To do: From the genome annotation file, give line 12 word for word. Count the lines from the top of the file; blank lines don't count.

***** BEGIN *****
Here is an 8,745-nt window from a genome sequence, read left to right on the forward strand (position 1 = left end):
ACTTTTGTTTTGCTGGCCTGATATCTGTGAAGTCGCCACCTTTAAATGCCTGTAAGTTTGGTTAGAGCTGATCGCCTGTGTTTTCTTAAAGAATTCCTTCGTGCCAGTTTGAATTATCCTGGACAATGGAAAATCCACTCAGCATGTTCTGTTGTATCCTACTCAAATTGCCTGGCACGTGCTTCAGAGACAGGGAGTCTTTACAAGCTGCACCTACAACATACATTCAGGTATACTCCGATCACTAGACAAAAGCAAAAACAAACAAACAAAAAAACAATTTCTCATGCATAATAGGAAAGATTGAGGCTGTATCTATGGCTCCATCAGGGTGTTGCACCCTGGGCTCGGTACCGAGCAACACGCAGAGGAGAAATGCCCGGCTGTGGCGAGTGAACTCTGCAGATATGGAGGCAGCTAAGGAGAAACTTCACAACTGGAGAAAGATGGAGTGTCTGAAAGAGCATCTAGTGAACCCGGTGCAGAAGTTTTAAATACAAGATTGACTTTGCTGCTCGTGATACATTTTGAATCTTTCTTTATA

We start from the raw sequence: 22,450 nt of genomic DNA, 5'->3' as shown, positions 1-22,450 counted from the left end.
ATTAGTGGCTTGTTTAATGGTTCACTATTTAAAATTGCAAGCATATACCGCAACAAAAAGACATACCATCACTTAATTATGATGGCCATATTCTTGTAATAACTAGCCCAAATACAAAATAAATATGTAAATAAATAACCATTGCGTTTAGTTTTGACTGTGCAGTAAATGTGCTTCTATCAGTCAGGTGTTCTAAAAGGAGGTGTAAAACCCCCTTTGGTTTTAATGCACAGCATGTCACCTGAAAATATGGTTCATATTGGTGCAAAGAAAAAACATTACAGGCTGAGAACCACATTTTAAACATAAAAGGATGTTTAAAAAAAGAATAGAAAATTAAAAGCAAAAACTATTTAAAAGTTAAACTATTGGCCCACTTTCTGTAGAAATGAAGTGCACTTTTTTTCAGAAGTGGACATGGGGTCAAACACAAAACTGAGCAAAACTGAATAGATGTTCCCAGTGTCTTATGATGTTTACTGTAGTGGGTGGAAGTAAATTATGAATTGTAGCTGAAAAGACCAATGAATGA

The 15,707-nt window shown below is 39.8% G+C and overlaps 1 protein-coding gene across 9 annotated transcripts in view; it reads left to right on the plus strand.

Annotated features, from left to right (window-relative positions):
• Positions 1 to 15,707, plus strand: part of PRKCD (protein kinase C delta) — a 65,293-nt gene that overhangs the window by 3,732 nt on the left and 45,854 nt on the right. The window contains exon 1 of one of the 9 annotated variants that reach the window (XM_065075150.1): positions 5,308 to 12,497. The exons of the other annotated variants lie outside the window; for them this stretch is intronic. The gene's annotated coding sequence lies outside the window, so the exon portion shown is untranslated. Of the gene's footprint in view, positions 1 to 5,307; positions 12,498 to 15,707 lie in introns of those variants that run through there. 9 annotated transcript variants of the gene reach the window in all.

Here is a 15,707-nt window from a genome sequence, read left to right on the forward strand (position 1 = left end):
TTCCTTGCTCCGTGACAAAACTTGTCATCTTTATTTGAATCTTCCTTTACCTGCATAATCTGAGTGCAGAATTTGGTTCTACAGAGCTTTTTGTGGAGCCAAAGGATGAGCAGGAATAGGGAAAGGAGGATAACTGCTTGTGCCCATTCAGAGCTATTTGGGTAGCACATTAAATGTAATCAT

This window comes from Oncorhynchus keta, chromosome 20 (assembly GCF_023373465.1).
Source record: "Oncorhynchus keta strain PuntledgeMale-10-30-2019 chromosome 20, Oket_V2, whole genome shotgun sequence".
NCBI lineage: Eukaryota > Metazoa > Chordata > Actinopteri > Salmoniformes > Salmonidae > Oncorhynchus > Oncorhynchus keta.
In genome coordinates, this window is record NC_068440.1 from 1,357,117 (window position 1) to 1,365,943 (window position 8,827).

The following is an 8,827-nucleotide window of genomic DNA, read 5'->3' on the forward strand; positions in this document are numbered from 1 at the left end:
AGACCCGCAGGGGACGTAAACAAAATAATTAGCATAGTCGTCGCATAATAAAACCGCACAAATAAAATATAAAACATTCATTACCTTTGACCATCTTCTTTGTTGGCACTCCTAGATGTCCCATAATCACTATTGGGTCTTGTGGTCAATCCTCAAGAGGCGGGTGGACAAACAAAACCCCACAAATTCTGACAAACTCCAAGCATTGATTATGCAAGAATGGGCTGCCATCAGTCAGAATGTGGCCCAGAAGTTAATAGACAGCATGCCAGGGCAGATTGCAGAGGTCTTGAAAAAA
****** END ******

NCBI lineage: Eukaryota > Metazoa > Chordata > Actinopteri > Salmoniformes > Salmonidae > Oncorhynchus > Oncorhynchus keta.